The selection of Liu Xiabo for Peace Prize is even more striking:
China is furious, making this onerous statement,
In recent years, relations between China and Norway have maintained favorable development, which is in the basic interests of the two countries and their people. The Nobel committee’s award to Liu Xiaobo is completely contrary to the objective of the Nobel Peace Prize, and will bring harm to the China-Norway relationship.
The Chinese government has also forced Liu Xiabo’s wife out of her home in Beijing, and blanked Nobel Prize searches:
Text-messaging on mobile phones is not immune from censors, either. A Shanghai-based netizen, @littley, tweeted his unfortunate experience: “My SIM card just got de-activated, turning my iPhone to an iPod touch after I texted my dad about Liu Xiaobo winning the Nobel Peace Prize.”
From an email by the Independent Institute, where Alvaro Vargas Llosa is senior fellow,
Alvaro Vargas Llosa, Senior Fellow at the Center for Global Prosperity, who has authored such notable works as Liberty for Latin America, which obtained the Sir Anthony Fisher International Memorial Award for its contribution to the cause of freedom in 2006, expressed the following sentiments:
The Nobel Prize for Literature awarded to my father, Mario Vargas LLosa, is great news for those of us who value freedom. His work explores the oppressive structures of power and the plight of the individual who rebels against them, [and} their impact has given some comfort, for decades, to those who struggle against authoritarian regimes. Among the moving messages he and the family have received since the announcement are hundreds of letters of hope from Cubans and Venezuelans who see in him a symbol of what they stand for. The cause of liberty in the Western Hemisphere has good reason to rejoice.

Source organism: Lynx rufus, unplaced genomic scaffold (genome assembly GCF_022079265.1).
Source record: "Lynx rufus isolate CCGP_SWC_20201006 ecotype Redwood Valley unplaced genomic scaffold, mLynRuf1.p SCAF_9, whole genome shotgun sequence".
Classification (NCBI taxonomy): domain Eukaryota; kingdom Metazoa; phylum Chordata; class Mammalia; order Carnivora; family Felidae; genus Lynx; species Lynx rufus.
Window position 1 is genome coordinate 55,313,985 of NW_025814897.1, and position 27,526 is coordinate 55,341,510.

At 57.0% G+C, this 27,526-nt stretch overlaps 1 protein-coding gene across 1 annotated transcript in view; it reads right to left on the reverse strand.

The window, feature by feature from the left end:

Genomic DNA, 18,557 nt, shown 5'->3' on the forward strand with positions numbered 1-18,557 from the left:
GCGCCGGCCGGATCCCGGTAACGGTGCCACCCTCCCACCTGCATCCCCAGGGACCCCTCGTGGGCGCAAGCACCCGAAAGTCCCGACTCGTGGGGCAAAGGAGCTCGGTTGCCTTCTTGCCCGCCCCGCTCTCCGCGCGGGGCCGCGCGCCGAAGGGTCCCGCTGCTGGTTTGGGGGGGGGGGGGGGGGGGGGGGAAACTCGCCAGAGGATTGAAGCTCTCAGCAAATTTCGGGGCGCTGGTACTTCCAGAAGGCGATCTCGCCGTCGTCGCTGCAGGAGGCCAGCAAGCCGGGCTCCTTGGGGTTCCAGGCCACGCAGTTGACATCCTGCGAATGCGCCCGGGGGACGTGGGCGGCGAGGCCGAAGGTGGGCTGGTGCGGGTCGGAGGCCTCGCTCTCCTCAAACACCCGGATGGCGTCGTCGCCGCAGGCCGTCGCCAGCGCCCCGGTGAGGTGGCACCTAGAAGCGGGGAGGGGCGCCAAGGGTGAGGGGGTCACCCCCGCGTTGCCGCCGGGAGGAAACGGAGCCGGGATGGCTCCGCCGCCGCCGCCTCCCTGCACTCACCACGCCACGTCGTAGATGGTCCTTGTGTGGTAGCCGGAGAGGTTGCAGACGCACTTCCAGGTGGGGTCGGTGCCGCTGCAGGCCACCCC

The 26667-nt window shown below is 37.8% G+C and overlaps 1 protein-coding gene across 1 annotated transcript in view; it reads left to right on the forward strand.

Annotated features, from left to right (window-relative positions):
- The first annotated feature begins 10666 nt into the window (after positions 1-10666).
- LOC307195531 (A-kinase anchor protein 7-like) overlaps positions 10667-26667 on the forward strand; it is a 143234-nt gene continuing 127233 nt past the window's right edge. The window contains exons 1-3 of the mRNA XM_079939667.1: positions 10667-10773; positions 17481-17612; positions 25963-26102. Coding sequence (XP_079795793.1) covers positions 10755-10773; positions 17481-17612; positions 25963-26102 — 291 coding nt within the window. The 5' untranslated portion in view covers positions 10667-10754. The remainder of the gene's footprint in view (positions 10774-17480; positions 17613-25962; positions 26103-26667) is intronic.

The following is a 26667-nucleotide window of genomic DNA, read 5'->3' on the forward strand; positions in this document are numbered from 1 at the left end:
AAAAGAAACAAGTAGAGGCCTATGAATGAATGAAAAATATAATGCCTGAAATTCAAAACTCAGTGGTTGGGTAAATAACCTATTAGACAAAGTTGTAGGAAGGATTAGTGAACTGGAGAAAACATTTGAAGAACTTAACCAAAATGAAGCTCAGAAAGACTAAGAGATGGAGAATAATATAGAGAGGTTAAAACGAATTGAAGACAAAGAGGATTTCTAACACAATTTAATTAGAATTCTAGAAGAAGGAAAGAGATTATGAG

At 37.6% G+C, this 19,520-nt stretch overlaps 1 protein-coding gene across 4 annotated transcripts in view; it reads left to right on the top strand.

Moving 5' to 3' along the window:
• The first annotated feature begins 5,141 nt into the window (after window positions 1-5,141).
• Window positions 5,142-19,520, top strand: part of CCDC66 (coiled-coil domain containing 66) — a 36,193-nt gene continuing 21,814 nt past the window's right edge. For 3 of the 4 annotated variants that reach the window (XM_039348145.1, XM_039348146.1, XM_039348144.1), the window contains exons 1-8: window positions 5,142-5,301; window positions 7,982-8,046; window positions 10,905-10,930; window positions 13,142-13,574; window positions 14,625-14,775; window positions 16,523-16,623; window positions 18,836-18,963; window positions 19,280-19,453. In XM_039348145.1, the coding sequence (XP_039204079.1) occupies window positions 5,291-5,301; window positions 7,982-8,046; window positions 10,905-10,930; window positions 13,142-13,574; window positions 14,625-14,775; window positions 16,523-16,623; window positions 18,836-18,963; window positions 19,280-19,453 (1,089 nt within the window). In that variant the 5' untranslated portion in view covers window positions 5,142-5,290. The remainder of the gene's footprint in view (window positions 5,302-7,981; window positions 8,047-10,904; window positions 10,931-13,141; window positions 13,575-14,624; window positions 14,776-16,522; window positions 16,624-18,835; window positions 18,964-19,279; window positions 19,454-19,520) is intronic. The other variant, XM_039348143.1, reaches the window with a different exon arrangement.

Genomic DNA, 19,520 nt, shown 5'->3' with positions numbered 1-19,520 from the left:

The Independent Institute and its staff would like to join Alvaro in his praise, and extend their sincere appreciation to Mario for his tremendous contributions to the advancement of freedom in Latin America and across the world.
In other Nobel Prize news, the Peace Prize committee finally gets it right:
Nobel Peace Prize Given to Jailed Chinese Dissident (emphasis added)
Liu Xiaobo, an impassioned literary critic, political essayist and democracy advocate repeatedly jailed by the Chinese government for his activism, has won the 2010 Nobel Peace Prize in recognition of “his long and non-violent struggle for fundamental human rights in China.”
Mr. Liu, 54, perhaps China’s best known dissident, is serving an 11-year term on subversion charges, in a cell 300 miles from Beijing.
He is one of three people to have received the prize while incarcerated by their own governments, after the Burmese opposition leader, Aung San Suu Kyi, in 1991, and the German pacifist, Carl von Ossietzky, in 1935.
By awarding the prize to Mr. Liu, the Norwegian Nobel Committee has provided an unmistakable rebuke to Beijing’s authoritarian leaders at a time of growing intolerance for domestic dissent and a spreading unease internationally over the muscular diplomacy that has accompanied China’s economic rise.